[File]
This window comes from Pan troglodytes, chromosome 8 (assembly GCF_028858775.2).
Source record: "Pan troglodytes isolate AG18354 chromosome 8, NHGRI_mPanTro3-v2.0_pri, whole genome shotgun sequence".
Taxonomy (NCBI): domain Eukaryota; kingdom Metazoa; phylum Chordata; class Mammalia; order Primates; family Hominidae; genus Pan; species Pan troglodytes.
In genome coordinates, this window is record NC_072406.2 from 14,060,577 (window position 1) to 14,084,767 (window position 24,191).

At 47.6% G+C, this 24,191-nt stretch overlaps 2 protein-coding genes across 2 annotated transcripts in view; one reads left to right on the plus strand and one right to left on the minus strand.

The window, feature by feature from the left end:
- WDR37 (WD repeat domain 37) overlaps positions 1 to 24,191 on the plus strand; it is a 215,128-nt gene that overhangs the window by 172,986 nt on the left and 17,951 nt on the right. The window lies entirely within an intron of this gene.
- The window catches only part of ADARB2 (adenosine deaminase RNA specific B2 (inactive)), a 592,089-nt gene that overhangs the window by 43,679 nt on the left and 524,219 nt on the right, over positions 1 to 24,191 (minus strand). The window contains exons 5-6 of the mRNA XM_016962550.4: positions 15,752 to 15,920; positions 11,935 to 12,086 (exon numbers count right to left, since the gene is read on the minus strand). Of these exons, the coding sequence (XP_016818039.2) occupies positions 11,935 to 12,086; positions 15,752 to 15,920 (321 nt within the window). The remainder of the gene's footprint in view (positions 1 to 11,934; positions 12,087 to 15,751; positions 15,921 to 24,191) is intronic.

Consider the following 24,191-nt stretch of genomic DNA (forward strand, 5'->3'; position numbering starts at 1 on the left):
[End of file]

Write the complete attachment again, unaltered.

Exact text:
This window comes from Pan troglodytes, chromosome 8 (assembly GCF_028858775.2).
Source record: "Pan troglodytes isolate AG18354 chromosome 8, NHGRI_mPanTro3-v2.0_pri, whole genome shotgun sequence".
Taxonomy (NCBI): domain Eukaryota; kingdom Metazoa; phylum Chordata; class Mammalia; order Primates; family Hominidae; genus Pan; species Pan troglodytes.
In genome coordinates, this window is record NC_072406.2 from 14,060,577 (window position 1) to 14,084,767 (window position 24,191).

At 47.6% G+C, this 24,191-nt stretch overlaps 2 protein-coding genes across 2 annotated transcripts in view; one reads left to right on the plus strand and one right to left on the minus strand.

The window, feature by feature from the left end:
- WDR37 (WD repeat domain 37) overlaps positions 1 to 24,191 on the plus strand; it is a 215,128-nt gene that overhangs the window by 172,986 nt on the left and 17,951 nt on the right. The window lies entirely within an intron of this gene.
- The window catches only part of ADARB2 (adenosine deaminase RNA specific B2 (inactive)), a 592,089-nt gene that overhangs the window by 43,679 nt on the left and 524,219 nt on the right, over positions 1 to 24,191 (minus strand). The window contains exons 5-6 of the mRNA XM_016962550.4: positions 15,752 to 15,920; positions 11,935 to 12,086 (exon numbers count right to left, since the gene is read on the minus strand). Of these exons, the coding sequence (XP_016818039.2) occupies positions 11,935 to 12,086; positions 15,752 to 15,920 (321 nt within the window). The remainder of the gene's footprint in view (positions 1 to 11,934; positions 12,087 to 15,751; positions 15,921 to 24,191) is intronic.

Consider the following 24,191-nt stretch of genomic DNA (forward strand, 5'->3'; position numbering starts at 1 on the left):